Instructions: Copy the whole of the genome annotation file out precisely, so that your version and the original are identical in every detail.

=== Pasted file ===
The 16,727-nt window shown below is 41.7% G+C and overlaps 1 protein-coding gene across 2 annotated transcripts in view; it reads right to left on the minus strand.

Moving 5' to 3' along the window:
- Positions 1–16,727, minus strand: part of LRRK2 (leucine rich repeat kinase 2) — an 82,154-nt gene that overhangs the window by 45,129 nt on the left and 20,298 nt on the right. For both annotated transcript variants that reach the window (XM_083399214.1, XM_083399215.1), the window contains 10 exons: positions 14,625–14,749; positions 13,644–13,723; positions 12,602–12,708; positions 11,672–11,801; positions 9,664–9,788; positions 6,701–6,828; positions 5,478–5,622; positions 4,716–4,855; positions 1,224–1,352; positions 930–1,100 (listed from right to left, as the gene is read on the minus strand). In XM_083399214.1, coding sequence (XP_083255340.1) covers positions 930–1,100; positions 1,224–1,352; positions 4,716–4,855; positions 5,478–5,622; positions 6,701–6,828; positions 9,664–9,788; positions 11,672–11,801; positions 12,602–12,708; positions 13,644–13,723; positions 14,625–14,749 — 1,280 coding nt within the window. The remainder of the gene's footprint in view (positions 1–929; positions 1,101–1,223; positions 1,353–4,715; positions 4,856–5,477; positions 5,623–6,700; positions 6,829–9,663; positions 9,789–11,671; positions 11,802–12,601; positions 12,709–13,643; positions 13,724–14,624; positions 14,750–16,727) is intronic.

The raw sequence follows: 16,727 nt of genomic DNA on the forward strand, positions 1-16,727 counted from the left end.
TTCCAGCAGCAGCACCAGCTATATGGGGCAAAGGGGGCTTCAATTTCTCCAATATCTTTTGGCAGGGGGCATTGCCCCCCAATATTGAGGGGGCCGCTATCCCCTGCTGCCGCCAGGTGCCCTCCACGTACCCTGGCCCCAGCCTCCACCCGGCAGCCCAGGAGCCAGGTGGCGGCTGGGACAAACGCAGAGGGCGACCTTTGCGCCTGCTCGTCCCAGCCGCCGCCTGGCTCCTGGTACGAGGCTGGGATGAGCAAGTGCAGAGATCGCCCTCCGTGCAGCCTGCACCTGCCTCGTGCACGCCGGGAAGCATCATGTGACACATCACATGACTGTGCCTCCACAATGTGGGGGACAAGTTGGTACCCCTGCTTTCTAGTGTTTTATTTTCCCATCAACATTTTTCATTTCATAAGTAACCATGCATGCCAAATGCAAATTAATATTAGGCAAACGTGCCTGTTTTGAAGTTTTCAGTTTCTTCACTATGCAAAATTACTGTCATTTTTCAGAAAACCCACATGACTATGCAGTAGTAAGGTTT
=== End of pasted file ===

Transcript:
The 16,727-nt window shown below is 41.7% G+C and overlaps 1 protein-coding gene across 2 annotated transcripts in view; it reads right to left on the minus strand.

Moving 5' to 3' along the window:
- Positions 1–16,727, minus strand: part of LRRK2 (leucine rich repeat kinase 2) — an 82,154-nt gene that overhangs the window by 45,129 nt on the left and 20,298 nt on the right. For both annotated transcript variants that reach the window (XM_083399214.1, XM_083399215.1), the window contains 10 exons: positions 14,625–14,749; positions 13,644–13,723; positions 12,602–12,708; positions 11,672–11,801; positions 9,664–9,788; positions 6,701–6,828; positions 5,478–5,622; positions 4,716–4,855; positions 1,224–1,352; positions 930–1,100 (listed from right to left, as the gene is read on the minus strand). In XM_083399214.1, coding sequence (XP_083255340.1) covers positions 930–1,100; positions 1,224–1,352; positions 4,716–4,855; positions 5,478–5,622; positions 6,701–6,828; positions 9,664–9,788; positions 11,672–11,801; positions 12,602–12,708; positions 13,644–13,723; positions 14,625–14,749 — 1,280 coding nt within the window. The remainder of the gene's footprint in view (positions 1–929; positions 1,101–1,223; positions 1,353–4,715; positions 4,856–5,477; positions 5,623–6,700; positions 6,829–9,663; positions 9,789–11,671; positions 11,802–12,601; positions 12,709–13,643; positions 13,724–14,624; positions 14,750–16,727) is intronic.

The raw sequence follows: 16,727 nt of genomic DNA on the forward strand, positions 1-16,727 counted from the left end.
TTCCAGCAGCAGCACCAGCTATATGGGGCAAAGGGGGCTTCAATTTCTCCAATATCTTTTGGCAGGGGGCATTGCCCCCCAATATTGAGGGGGCCGCTATCCCCTGCTGCCGCCAGGTGCCCTCCACGTACCCTGGCCCCAGCCTCCACCCGGCAGCCCAGGAGCCAGGTGGCGGCTGGGACAAACGCAGAGGGCGACCTTTGCGCCTGCTCGTCCCAGCCGCCGCCTGGCTCCTGGTACGAGGCTGGGATGAGCAAGTGCAGAGATCGCCCTCCGTGCAGCCTGCACCTGCCTCGTGCACGCCGGGAAGCATCATGTGACACATCACATGACTGTGCCTCCACAATGTGGGGGACAAGTTGGTACCCCTGCTTTCTAGTGTTTTATTTTCCCATCAACATTTTTCATTTCATAAGTAACCATGCATGCCAAATGCAAATTAATATTAGGCAAACGTGCCTGTTTTGAAGTTTTCAGTTTCTTCACTATGCAAAATTACTGTCATTTTTCAGAAAACCCACATGACTATGCAGTAGTAAGGTTT